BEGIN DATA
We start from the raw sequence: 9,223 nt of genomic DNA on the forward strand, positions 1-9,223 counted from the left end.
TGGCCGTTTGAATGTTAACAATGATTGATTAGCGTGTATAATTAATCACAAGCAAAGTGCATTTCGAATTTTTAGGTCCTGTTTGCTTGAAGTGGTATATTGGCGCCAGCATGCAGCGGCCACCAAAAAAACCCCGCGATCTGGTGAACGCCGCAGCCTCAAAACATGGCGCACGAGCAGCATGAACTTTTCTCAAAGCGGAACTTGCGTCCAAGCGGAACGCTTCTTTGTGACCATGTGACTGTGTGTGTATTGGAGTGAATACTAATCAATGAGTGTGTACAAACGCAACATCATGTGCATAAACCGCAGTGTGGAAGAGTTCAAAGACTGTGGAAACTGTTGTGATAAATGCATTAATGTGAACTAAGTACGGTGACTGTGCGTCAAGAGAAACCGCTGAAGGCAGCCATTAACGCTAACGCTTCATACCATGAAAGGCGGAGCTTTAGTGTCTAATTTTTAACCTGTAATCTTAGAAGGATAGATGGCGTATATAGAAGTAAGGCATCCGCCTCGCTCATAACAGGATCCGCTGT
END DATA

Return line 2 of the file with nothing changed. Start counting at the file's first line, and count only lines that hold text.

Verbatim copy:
TGGCCGTTTGAATGTTAACAATGATTGATTAGCGTGTATAATTAATCACAAGCAAAGTGCATTTCGAATTTTTAGGTCCTGTTTGCTTGAAGTGGTATATTGGCGCCAGCATGCAGCGGCCACCAAAAAAACCCCGCGATCTGGTGAACGCCGCAGCCTCAAAACATGGCGCACGAGCAGCATGAACTTTTCTCAAAGCGGAACTTGCGTCCAAGCGGAACGCTTCTTTGTGACCATGTGACTGTGTGTGTATTGGAGTGAATACTAATCAATGAGTGTGTACAAACGCAACATCATGTGCATAAACCGCAGTGTGGAAGAGTTCAAAGACTGTGGAAACTGTTGTGATAAATGCATTAATGTGAACTAAGTACGGTGACTGTGCGTCAAGAGAAACCGCTGAAGGCAGCCATTAACGCTAACGCTTCATACCATGAAAGGCGGAGCTTTAGTGTCTAATTTTTAACCTGTAATCTTAGAAGGATAGATGGCGTATATAGAAGTAAGGCATCCGCCTCGCTCATAACAGGATCCGCTGT